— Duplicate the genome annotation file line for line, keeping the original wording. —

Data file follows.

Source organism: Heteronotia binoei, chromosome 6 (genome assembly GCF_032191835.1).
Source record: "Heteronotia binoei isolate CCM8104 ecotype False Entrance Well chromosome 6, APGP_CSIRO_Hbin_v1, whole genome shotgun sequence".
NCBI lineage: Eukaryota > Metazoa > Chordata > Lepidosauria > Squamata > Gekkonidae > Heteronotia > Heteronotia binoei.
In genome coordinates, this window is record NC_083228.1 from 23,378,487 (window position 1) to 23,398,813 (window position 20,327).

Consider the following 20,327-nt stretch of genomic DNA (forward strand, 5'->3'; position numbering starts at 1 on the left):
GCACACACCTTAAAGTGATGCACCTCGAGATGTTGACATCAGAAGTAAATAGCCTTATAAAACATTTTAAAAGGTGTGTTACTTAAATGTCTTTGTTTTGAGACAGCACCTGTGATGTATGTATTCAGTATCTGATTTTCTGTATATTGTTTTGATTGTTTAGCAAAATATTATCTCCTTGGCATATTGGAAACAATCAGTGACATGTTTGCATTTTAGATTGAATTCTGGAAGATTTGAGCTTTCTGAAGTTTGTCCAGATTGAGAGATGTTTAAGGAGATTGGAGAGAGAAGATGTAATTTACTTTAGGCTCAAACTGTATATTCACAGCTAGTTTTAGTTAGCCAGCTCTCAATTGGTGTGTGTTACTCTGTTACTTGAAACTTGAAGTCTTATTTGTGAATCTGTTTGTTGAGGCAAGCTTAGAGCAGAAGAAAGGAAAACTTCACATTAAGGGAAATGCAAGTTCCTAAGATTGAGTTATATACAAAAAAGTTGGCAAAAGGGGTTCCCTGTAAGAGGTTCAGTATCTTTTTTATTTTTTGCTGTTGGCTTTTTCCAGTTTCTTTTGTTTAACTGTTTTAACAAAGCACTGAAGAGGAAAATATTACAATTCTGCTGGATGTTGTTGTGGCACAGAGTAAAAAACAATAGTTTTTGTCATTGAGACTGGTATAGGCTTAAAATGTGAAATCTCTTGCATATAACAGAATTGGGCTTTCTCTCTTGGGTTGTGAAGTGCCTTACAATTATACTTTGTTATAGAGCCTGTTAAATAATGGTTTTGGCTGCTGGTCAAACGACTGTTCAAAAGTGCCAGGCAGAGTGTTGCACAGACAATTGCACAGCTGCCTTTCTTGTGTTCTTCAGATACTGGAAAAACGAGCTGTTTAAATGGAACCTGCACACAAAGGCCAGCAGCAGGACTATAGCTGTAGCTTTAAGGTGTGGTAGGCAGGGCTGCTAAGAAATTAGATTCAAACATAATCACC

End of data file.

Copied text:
Source organism: Heteronotia binoei, chromosome 6 (genome assembly GCF_032191835.1).
Source record: "Heteronotia binoei isolate CCM8104 ecotype False Entrance Well chromosome 6, APGP_CSIRO_Hbin_v1, whole genome shotgun sequence".
NCBI lineage: Eukaryota > Metazoa > Chordata > Lepidosauria > Squamata > Gekkonidae > Heteronotia > Heteronotia binoei.
In genome coordinates, this window is record NC_083228.1 from 23,378,487 (window position 1) to 23,398,813 (window position 20,327).

Consider the following 20,327-nt stretch of genomic DNA (forward strand, 5'->3'; position numbering starts at 1 on the left):
GCACACACCTTAAAGTGATGCACCTCGAGATGTTGACATCAGAAGTAAATAGCCTTATAAAACATTTTAAAAGGTGTGTTACTTAAATGTCTTTGTTTTGAGACAGCACCTGTGATGTATGTATTCAGTATCTGATTTTCTGTATATTGTTTTGATTGTTTAGCAAAATATTATCTCCTTGGCATATTGGAAACAATCAGTGACATGTTTGCATTTTAGATTGAATTCTGGAAGATTTGAGCTTTCTGAAGTTTGTCCAGATTGAGAGATGTTTAAGGAGATTGGAGAGAGAAGATGTAATTTACTTTAGGCTCAAACTGTATATTCACAGCTAGTTTTAGTTAGCCAGCTCTCAATTGGTGTGTGTTACTCTGTTACTTGAAACTTGAAGTCTTATTTGTGAATCTGTTTGTTGAGGCAAGCTTAGAGCAGAAGAAAGGAAAACTTCACATTAAGGGAAATGCAAGTTCCTAAGATTGAGTTATATACAAAAAAGTTGGCAAAAGGGGTTCCCTGTAAGAGGTTCAGTATCTTTTTTATTTTTTGCTGTTGGCTTTTTCCAGTTTCTTTTGTTTAACTGTTTTAACAAAGCACTGAAGAGGAAAATATTACAATTCTGCTGGATGTTGTTGTGGCACAGAGTAAAAAACAATAGTTTTTGTCATTGAGACTGGTATAGGCTTAAAATGTGAAATCTCTTGCATATAACAGAATTGGGCTTTCTCTCTTGGGTTGTGAAGTGCCTTACAATTATACTTTGTTATAGAGCCTGTTAAATAATGGTTTTGGCTGCTGGTCAAACGACTGTTCAAAAGTGCCAGGCAGAGTGTTGCACAGACAATTGCACAGCTGCCTTTCTTGTGTTCTTCAGATACTGGAAAAACGAGCTGTTTAAATGGAACCTGCACACAAAGGCCAGCAGCAGGACTATAGCTGTAGCTTTAAGGTGTGGTAGGCAGGGCTGCTAAGAAATTAGATTCAAACATAATCACC